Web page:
{
	Class1 test = null;
	using(Impersonation.Impersonate(TestUser.UserName, TestUser.Password))
	{
		AssertEx.DoesntThrow(() =>
		{
			Class1 hello = new Class1();
		});
	}
}

But I have another surprise for you, and I suspect it's a bug of the .NET Framework (not sure if it's by design).

If you tried to load an assembly first on behalf of a user without the read right on it, then you'll never be able to load it later.

[TestMethod]
public void AndYouCantEvenRetryToLoadAssemblyInTheRightContext()
{
	var oldAccount = Impersonation.CurrentUserName;
	using(Impersonation.Impersonate(TestUser.UserName, TestUser.Password))
	{
		AssertEx.Throws<FileLoadException>(() =>
		{
			Class1 hello = new Class1();
		});
	}
	Assert.AreEqual(oldAccount, Impersonation.CurrentUserName);
	AssertEx.Throws<FileLoadException>(() =>
	{
		Class1 hello = new Class1();
	});
}

I've seen that when I saw that my two previous tests would not pass when I run them at the same time...

PathUtil: How to get a relative path from an absolute folder

This task is really simple... but not easy to code! Here is how you can use it.

[TestMethod]
public void CanGetRelativePath()
{
	var path = PathUtil.RelativePathTo(@"c:\toto\titi", @"c:\toto\titi\tutu.txt");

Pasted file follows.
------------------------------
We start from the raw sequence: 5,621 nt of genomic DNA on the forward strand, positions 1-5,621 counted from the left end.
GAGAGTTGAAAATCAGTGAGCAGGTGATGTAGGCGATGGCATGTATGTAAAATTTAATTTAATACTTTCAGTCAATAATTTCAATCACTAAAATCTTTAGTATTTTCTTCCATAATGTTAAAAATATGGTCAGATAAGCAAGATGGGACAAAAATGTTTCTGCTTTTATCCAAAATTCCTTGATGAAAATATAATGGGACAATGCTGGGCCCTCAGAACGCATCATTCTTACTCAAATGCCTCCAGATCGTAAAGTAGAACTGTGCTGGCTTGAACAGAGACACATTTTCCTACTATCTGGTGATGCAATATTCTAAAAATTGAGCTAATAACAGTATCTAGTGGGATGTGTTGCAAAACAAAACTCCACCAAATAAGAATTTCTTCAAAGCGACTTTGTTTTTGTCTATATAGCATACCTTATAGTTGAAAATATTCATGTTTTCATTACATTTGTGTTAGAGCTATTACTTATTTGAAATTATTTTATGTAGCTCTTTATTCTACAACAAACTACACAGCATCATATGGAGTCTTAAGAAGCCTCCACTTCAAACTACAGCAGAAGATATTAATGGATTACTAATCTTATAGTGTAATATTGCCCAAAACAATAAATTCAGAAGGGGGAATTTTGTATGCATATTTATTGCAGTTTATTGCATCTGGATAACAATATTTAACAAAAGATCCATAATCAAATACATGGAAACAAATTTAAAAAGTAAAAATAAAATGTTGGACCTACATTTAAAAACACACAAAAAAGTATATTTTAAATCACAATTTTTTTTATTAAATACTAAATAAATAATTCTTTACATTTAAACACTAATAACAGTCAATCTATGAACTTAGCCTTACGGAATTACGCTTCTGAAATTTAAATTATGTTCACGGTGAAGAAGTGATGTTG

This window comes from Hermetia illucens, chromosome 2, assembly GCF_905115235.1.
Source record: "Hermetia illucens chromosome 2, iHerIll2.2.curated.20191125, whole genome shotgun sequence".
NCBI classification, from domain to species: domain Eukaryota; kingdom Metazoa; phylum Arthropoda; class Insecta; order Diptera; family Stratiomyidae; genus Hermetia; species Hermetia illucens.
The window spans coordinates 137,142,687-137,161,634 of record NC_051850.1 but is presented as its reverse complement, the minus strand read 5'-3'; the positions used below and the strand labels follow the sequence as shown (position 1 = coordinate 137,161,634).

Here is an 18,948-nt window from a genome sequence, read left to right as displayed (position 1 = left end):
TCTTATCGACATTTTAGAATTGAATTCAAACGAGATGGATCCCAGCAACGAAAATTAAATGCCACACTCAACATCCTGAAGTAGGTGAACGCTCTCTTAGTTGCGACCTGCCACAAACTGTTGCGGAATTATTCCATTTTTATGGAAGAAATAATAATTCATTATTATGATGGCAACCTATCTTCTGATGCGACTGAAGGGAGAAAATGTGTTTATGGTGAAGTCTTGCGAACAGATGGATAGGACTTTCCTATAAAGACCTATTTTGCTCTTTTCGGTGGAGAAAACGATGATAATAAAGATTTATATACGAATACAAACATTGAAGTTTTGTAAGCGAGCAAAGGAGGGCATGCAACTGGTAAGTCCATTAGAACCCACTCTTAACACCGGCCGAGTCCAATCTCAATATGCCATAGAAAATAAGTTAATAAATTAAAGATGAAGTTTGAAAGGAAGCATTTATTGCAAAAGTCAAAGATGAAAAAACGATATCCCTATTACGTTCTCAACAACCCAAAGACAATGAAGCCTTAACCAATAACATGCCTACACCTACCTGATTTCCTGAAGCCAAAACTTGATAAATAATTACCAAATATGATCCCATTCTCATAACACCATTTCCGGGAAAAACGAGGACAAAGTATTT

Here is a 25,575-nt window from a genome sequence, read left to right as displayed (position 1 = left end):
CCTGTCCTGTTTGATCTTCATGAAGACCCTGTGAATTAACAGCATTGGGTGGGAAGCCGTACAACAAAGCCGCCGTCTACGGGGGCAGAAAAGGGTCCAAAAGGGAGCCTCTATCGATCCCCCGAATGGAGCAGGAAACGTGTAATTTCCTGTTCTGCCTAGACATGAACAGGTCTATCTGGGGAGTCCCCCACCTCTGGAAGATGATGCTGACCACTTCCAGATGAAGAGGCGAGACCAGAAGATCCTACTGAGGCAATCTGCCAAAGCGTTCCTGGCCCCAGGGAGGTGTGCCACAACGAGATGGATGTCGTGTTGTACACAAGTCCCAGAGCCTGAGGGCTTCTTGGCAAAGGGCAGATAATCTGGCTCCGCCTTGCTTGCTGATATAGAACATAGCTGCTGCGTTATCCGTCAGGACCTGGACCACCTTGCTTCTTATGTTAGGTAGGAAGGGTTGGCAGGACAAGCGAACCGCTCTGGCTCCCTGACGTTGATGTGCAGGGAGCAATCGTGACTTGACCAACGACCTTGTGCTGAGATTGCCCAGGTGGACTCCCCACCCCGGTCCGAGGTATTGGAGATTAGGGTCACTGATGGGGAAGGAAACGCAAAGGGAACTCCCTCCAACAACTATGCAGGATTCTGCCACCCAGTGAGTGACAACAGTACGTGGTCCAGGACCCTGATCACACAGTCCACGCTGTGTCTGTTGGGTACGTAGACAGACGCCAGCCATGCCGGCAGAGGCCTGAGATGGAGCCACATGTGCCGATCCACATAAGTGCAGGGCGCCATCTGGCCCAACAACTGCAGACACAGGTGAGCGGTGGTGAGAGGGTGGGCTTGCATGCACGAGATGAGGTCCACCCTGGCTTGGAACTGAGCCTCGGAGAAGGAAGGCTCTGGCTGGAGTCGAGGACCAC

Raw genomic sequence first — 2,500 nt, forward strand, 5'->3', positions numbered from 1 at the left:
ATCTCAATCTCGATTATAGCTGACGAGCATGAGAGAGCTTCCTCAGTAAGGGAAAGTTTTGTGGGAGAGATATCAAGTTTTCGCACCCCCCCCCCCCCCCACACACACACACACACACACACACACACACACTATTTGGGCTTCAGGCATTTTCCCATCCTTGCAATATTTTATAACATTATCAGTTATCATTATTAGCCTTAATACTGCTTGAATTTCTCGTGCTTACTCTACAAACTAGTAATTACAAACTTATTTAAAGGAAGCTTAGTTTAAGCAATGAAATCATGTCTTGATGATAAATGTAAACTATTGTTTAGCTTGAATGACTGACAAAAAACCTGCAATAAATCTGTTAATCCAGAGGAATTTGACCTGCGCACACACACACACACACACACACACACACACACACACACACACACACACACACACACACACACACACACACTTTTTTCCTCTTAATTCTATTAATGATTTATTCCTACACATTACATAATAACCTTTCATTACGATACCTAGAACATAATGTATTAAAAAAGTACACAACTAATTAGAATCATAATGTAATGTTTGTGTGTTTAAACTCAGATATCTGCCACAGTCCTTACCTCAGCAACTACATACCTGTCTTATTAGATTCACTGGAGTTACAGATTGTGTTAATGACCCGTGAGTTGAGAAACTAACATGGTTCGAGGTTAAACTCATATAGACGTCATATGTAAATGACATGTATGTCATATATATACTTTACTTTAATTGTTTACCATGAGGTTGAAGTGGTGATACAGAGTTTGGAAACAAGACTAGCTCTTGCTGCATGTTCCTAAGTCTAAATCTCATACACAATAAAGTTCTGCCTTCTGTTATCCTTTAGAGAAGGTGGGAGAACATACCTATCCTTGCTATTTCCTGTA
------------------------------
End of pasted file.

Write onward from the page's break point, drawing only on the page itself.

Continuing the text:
Assert.AreEqual("tutu.txt", path);
	path = PathUtil.RelativePathTo(@"c:\toto\tata", @"c:\toto\titi\tutu.txt");
	Assert.AreEqual(@"..\titi\tutu.txt", path);
}

How cool is that? But be careful to use "\" and not "/" in the path... you have the code if you want to fix that.

LambdaExtensions: Extension methods to extract a property name from an expression

This one is about avoiding magic string of property name in your code, so you don't have stupid error after refactoring.

[TestMethod]
public void CanGetPropertyName()
{
	TestClass test = new TestClass();
	var propertyName = LambdaExtensions.GetPropertyName(() => test.ReferenceMember);
	Assert.AreEqual("ReferenceMember", propertyName);
	propertyName = LambdaExtensions.GetPropertyName(() => test.ValueMember);
	Assert.AreEqual("ValueMember", propertyName);
}

NotifyPropertyChangedBase: A concrete use case of LambdaExtensions

If you are doing some WPF or Silverlight development, I'm sure you appreciate how to declare a property of a ViewModel with a code snippet:

public class ViewModel : NotifyPropertyChangedBase
{
	private int _Value;
	public int Value
	{
		get
		{
			return _Value;
		}
		set
		{
			if(value != _Value)
			{
				_Value = value;
				OnPropertyChanged(() => this.Value);
			}
		}
	}
}

And here is the test to be sure it works correctly as expected:

[TestMethod]
public void TypedOnPropertyChangedFireCorrectly()
{
	ViewModel vm = new ViewModel();
	bool fired = false;
	vm.PropertyChanged += (s, a) =>
	{
		Assert.AreEqual("Value", a.PropertyName);
		fired = true;
	};
	vm.Value = 5;
	Assert.IsTrue(fired);
}

Not convinced? How do you think about firing easily raising PropertyChanged upon another dependant property? See the constructor!

public class ViewModel : NotifyPropertyChangedBase
{
	public ViewModel()
	{
		this.AddDependency(() => this.Value, () => this.CalculatedValue);
	}
	private int _Value;
	public int Value
	{
		get
		{
			return _Value;
		}
		set
		{
			if(value != _Value)